Braun showed up at Maryvale Baseball Park the next day for a pre-arranged press conference and came out swinging. He staunchly maintained his innocence, criticizing what he called "a fatally flawed" process.
"If I had done this intentionally or unintentionally, I'd be the first one to step up and say, 'I did it,'" said an emotional Braun. "By no means am I perfect, but if I've ever made any mistakes in my life I've taken responsibility for my actions. I truly believe in my heart and I would bet my life that this substance never entered my body at any point."
"I've always stood up for what is right. Today is about everybody who's been wrongly accused, and everybody who has had to stand up for what is actually right. Today isn't about me; it isn't about one player. It's about all players."
While not mentioning Laurenzi by name, he openly questioned the collector's process and motives, suggesting that it "would be extremely easy" for him to tamper with the urine sample. It was a compelling performance in which Braun made it clear that in his mind he was not exonerated merely on a technicality.
Braun's accusations also prompted Laurenzi to issue a statement through an attorney defending himself: "This situation has caused great emotional distress for me and my family. I have worked hard my entire life, have performed my job duties with integrity and professionalism and have done so with respect to this matter and all other collections in which I have participated."
In the days and weeks after winning his appeal, amid skepticism from many baseball correspondents across the country, Braun often alluded to "the real story," suggesting people would be convinced of his complete innocence if they knew all the details. He refused to divulge that inside information, however, saying it wasn't in the best interests of the game to do so.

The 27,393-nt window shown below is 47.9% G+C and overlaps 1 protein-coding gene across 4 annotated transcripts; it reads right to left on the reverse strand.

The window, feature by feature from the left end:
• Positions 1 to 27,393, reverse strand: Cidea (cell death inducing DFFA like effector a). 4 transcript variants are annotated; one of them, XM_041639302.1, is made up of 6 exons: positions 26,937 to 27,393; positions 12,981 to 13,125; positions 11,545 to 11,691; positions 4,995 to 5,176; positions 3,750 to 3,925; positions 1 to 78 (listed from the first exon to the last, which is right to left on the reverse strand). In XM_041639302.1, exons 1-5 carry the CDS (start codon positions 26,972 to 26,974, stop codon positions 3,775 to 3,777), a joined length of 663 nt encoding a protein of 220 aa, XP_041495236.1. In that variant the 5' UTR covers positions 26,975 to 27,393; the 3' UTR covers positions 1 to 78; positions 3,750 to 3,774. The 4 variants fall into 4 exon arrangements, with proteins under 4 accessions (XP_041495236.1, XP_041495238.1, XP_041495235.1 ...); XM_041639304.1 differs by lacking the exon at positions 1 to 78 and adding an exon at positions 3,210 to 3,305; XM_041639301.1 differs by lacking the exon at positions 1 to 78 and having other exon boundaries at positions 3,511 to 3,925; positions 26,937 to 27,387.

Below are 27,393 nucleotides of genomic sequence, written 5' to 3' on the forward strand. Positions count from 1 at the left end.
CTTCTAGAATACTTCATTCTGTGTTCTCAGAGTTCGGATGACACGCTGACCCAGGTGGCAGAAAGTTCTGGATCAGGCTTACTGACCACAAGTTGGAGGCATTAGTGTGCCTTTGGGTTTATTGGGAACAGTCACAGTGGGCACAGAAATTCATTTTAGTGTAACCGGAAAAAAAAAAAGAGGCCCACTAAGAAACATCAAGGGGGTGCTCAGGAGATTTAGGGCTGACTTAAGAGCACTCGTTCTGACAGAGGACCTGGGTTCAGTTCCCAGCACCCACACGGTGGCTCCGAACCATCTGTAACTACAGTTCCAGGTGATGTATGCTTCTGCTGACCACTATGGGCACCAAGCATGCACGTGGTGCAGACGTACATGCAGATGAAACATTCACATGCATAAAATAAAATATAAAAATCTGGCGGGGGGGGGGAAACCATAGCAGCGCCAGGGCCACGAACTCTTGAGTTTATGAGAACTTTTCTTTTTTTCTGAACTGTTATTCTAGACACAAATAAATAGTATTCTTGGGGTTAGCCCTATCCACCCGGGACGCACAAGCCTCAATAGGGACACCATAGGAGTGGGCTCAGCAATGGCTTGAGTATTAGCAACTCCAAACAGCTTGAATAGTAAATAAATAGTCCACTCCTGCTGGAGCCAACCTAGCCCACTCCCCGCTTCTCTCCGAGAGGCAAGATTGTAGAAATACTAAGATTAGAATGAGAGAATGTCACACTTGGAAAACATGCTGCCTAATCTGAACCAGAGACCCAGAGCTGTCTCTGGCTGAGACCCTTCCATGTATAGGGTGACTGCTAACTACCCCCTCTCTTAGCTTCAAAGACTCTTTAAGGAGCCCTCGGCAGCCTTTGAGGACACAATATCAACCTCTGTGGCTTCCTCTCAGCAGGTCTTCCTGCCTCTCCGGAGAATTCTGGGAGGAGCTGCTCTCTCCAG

"The people that are close to me _ my friends, my family _ know the truth," Braun told reporters one day after a spring training game.
Braun went on to another big year (.319, 41 homers, 112 RBI, 30 steals) that he considered vindication for his pre-season drug saga, the insinuation being that he didn't need to cheat to be an elite player. He passed all of his drug tests - each player is subject to at least three random tests - and seemed free and clear of further MLB prosecution.
Then came the Biogenesis investigation.
In January of this year, the Miami New Times _ a small weekly publication _ published documents it had obtained from an employee of Biogenesis, a supposed anti-aging clinic in the Miami area, indicating major league players had bought performance-enhancing drugs from operator Anthony Bosch. Chief among those players was New York Yankees third baseman Alex Rodriguez.
Subsequent reports by ESPN and Yahoo Sports revealed that Braun's name also was listed multiple times in Biogenesis logs with money owed to Bosch. One ledger had "20-30 K" listed next to Braun's name, indicating he owed Bosch $20,000 to $30,000 without specifying for what.
Braun quickly responded with a statement saying his attorneys owed Bosch money because he served as a consultant when they were preparing the defense for the appeal of his October 2011 positive drug test.
"During the course of preparing for my successful appeal last year, my attorneys, who were previously familiar with Tony Bosch, used him as a consultant," said Braun. "More specifically, he answered questions about T/E ratio (testosterone to epitesosterone) and possibilities of tampering with samples.
"There was a dispute over compensation for Bosch's work, which is why my lawyer and I are listed under 'money's owed' and not on any other list. I have nothing to hide and have never had any other relationship with Bosch. I will fully cooperate with any inquiry into this matter."
Obviously, the MLB investigation into Biogenesis showed that Bosch was used by Braun as more than just a consultant.
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